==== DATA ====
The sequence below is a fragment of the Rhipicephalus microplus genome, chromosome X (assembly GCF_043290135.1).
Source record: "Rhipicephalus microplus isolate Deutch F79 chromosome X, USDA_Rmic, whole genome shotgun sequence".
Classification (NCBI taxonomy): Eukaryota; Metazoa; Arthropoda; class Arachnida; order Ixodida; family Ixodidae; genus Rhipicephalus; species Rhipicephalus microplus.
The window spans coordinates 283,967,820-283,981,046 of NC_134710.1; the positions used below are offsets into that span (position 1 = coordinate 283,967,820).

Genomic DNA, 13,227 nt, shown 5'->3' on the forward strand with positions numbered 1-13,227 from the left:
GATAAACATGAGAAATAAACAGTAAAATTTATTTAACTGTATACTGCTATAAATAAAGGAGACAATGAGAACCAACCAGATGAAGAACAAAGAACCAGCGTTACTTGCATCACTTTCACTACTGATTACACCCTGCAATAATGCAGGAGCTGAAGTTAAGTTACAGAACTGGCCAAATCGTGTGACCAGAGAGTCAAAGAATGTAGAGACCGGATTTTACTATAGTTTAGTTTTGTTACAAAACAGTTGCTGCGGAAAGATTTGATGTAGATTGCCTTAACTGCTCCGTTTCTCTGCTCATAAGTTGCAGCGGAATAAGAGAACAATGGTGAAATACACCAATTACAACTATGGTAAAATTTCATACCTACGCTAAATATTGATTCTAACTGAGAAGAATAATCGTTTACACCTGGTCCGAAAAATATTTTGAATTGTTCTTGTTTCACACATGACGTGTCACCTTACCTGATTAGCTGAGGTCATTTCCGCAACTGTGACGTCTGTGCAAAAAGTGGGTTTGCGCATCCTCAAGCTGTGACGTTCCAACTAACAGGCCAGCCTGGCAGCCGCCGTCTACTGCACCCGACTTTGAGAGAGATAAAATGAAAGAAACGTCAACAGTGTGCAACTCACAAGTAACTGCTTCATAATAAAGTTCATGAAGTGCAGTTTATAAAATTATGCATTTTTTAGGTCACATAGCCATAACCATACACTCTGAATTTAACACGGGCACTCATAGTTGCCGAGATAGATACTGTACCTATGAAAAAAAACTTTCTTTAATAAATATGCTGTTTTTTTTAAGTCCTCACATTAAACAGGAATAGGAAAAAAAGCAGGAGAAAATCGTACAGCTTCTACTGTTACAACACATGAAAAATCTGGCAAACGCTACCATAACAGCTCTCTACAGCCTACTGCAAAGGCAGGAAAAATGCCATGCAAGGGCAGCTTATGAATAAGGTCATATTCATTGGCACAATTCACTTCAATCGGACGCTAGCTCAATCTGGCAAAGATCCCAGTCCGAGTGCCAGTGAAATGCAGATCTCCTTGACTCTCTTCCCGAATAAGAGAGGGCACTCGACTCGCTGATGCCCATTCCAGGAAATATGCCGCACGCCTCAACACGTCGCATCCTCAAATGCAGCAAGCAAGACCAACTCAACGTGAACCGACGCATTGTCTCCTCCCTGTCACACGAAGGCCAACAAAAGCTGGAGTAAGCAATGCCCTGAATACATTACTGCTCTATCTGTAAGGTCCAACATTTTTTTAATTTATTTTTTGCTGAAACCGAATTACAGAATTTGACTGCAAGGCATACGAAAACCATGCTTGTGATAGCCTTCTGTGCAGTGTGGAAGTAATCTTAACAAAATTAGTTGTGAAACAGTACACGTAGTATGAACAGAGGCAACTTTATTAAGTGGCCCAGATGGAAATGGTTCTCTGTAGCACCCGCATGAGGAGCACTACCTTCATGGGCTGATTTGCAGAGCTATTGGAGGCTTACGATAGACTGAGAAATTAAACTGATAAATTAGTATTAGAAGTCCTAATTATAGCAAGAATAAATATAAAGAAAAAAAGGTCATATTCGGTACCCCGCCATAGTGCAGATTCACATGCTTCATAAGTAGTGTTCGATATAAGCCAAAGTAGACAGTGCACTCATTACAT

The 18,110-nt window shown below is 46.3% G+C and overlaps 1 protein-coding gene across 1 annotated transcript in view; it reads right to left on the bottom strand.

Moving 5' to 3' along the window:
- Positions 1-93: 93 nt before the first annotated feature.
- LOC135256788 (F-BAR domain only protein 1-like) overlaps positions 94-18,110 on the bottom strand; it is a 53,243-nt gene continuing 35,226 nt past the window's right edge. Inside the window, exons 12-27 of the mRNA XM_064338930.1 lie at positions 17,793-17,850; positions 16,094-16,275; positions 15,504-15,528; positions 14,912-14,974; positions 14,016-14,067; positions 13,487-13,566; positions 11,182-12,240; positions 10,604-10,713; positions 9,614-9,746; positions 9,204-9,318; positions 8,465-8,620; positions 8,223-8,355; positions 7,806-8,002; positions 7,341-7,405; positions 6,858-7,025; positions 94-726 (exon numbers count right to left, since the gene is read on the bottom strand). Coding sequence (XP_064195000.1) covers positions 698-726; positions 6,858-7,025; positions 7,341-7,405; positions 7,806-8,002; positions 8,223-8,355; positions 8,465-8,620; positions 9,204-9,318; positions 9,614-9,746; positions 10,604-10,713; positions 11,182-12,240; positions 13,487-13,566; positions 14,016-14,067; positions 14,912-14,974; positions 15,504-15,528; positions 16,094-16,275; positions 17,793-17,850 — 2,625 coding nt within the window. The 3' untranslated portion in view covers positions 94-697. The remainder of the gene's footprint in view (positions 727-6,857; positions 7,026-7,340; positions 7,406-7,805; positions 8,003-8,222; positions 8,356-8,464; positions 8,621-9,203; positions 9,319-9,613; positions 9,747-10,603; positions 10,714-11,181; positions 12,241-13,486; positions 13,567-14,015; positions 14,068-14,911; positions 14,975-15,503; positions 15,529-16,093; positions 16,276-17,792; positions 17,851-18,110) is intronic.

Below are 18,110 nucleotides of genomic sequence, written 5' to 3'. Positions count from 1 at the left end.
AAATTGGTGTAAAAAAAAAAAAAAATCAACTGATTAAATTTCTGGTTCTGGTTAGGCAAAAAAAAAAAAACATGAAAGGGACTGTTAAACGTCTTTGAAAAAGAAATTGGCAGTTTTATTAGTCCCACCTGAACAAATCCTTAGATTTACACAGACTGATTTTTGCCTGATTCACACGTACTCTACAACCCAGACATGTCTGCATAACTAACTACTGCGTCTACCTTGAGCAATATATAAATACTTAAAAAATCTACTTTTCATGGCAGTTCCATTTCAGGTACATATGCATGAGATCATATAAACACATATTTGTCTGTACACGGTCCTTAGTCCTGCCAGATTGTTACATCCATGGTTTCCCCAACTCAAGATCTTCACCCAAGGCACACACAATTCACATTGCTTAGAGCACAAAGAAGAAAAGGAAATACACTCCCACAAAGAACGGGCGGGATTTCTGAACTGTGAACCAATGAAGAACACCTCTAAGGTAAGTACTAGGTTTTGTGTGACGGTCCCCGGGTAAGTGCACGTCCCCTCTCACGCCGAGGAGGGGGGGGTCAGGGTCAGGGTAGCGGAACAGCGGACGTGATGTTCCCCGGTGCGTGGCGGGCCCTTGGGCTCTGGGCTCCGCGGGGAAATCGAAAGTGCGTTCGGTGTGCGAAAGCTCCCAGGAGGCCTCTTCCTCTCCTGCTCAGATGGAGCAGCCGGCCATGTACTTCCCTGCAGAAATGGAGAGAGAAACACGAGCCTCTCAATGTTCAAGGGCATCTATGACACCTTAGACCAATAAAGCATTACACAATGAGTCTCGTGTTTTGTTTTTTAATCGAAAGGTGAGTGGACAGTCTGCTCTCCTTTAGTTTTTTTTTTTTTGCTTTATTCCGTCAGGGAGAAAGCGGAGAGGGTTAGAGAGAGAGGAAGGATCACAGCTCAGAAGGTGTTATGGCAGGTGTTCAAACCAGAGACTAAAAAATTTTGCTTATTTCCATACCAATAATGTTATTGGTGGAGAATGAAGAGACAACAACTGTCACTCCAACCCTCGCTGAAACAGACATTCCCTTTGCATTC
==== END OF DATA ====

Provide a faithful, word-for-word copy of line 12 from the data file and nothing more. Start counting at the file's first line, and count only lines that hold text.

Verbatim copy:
AAATTGGTGTAAAAAAAAAAAAAAATCAACTGATTAAATTTCTGGTTCTGGTTAGGCAAAAAAAAAAAAACATGAAAGGGACTGTTAAACGTCTTTGAAAAAGAAATTGGCAGTTTTATTAGTCCCACCTGAACAAATCCTTAGATTTACACAGACTGATTTTTGCCTGATTCACACGTACTCTACAACCCAGACATGTCTGCATAACTAACTACTGCGTCTACCTTGAGCAATATATAAATACTTAAAAAATCTACTTTTCATGGCAGTTCCATTTCAGGTACATATGCATGAGATCATATAAACACATATTTGTCTGTACACGGTCCTTAGTCCTGCCAGATTGTTACATCCATGGTTTCCCCAACTCAAGATCTTCACCCAAGGCACACACAATTCACATTGCTTAGAGCACAAAGAAGAAAAGGAAATACACTCCCACAAAGAACGGGCGGGATTTCTGAACTGTGAACCAATGAAGAACACCTCTAAGGTAAGTACTAGGTTTTGTGTGACGGTCCCCGGGTAAGTGCACGTCCCCTCTCACGCCGAGGAGGGGGGGGTCAGGGTCAGGGTAGCGGAACAGCGGACGTGATGTTCCCCGGTGCGTGGCGGGCCCTTGGGCTCTGGGCTCCGCGGGGAAATCGAAAGTGCGTTCGGTGTGCGAAAGCTCCCAGGAGGCCTCTTCCTCTCCTGCTCAGATGGAGCAGCCGGCCATGTACTTCCCTGCAGAAATGGAGAGAGAAACACGAGCCTCTCAATGTTCAAGGGCATCTATGACACCTTAGACCAATAAAGCATTACACAATGAGTCTCGTGTTTTGTTTTTTAATCGAAAGGTGAGTGGACAGTCTGCTCTCCTTTAGTTTTTTTTTTTTTGCTTTATTCCGTCAGGGAGAAAGCGGAGAGGGTTAGAGAGAGAGGAAGGATCACAGCTCAGAAGGTGTTATGGCAGGTGTTCAAACCAGAGACTAAAAAATTTTGCTTATTTCCATACCAATAATGTTATTGGTGGAGAATGAAGAGACAACAACTGTCACTCCAACCCTCGCTGAAACAGACATTCCCTTTGCATTC